Men Who Have Sex with Men Are More Likely to Test Themselves for HIV, SA Study Finds

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BYLINE: NATASHA JOSEPH

MEN who identify openly as gay and who engage regularly with other members of the lesbian, gay, bisexual and transgender communities are more likely to be tested for HIV than the rest of South Africa's "general population", according to a newly-released study.

The study, "HIV testing and self-reported HIV status in South African men who have sex with men: results from a community-based survey" was conducted by an American researcher along with researchers from the University of South Africa's Centre for Applied Psychology and the Human Sciences Research Council.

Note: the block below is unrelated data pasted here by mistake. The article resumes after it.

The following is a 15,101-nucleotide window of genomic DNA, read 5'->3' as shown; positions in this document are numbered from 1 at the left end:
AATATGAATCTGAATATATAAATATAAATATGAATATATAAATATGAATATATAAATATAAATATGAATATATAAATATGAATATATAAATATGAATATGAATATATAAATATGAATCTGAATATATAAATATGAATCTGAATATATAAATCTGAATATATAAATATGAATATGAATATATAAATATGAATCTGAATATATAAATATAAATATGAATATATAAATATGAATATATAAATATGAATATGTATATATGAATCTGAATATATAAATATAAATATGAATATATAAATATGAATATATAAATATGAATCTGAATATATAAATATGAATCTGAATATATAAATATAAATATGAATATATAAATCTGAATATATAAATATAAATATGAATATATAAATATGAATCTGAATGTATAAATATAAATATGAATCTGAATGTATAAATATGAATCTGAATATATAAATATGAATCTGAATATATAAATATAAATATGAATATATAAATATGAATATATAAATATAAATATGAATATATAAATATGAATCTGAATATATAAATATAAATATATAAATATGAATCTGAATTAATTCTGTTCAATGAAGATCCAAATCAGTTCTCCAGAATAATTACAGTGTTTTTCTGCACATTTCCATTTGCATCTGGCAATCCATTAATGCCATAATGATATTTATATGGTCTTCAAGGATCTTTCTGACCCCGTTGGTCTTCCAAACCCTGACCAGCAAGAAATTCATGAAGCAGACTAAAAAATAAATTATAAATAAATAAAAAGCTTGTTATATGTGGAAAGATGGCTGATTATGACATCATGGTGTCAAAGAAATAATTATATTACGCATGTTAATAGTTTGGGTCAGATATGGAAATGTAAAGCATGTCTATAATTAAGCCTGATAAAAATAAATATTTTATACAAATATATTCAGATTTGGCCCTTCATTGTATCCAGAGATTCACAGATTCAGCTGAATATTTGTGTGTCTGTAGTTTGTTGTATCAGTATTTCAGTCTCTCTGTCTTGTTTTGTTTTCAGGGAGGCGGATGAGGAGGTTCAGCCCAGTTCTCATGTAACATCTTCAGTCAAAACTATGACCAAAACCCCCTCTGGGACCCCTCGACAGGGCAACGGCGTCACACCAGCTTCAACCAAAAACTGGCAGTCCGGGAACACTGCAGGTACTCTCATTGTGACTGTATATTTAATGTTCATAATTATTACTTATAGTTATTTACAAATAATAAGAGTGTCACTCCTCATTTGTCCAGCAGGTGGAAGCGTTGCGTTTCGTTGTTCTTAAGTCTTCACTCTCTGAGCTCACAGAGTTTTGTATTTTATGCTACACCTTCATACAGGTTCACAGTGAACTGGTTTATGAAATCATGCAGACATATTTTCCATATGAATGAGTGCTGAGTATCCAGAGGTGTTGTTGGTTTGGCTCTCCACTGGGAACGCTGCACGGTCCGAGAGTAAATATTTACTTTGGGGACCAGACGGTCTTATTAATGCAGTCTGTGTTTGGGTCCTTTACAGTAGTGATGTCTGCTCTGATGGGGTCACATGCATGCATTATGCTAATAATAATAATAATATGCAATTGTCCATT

More than 1 000 men from the Western Cape, KwaZulu-Natal and Gauteng were asked whether they had been tested for HIV and what their HIV|status was.

The director of Unisa's Centre for Applied Psychology and one of the study's co-authors, Juan Nel, said "men who have sex with men (MSM)" were |not just self-identified |homosexuals.

Bisexual men, men who were uncertain or undecided about their sexual orientation, men who had sex with other men but would "never describe themselves as gay" and men who had sex with other men because they did not have any contact with women were all interviewed for the study, Nel said.

He said the study found that men who had sex with men were more likely to get tested for HIV than happened in "the general population".

According to the study, "the proportion of MSM in this study who have been tested is remarkably high" when compared with national South African figures.

The authors wrote that nationally, only 30. …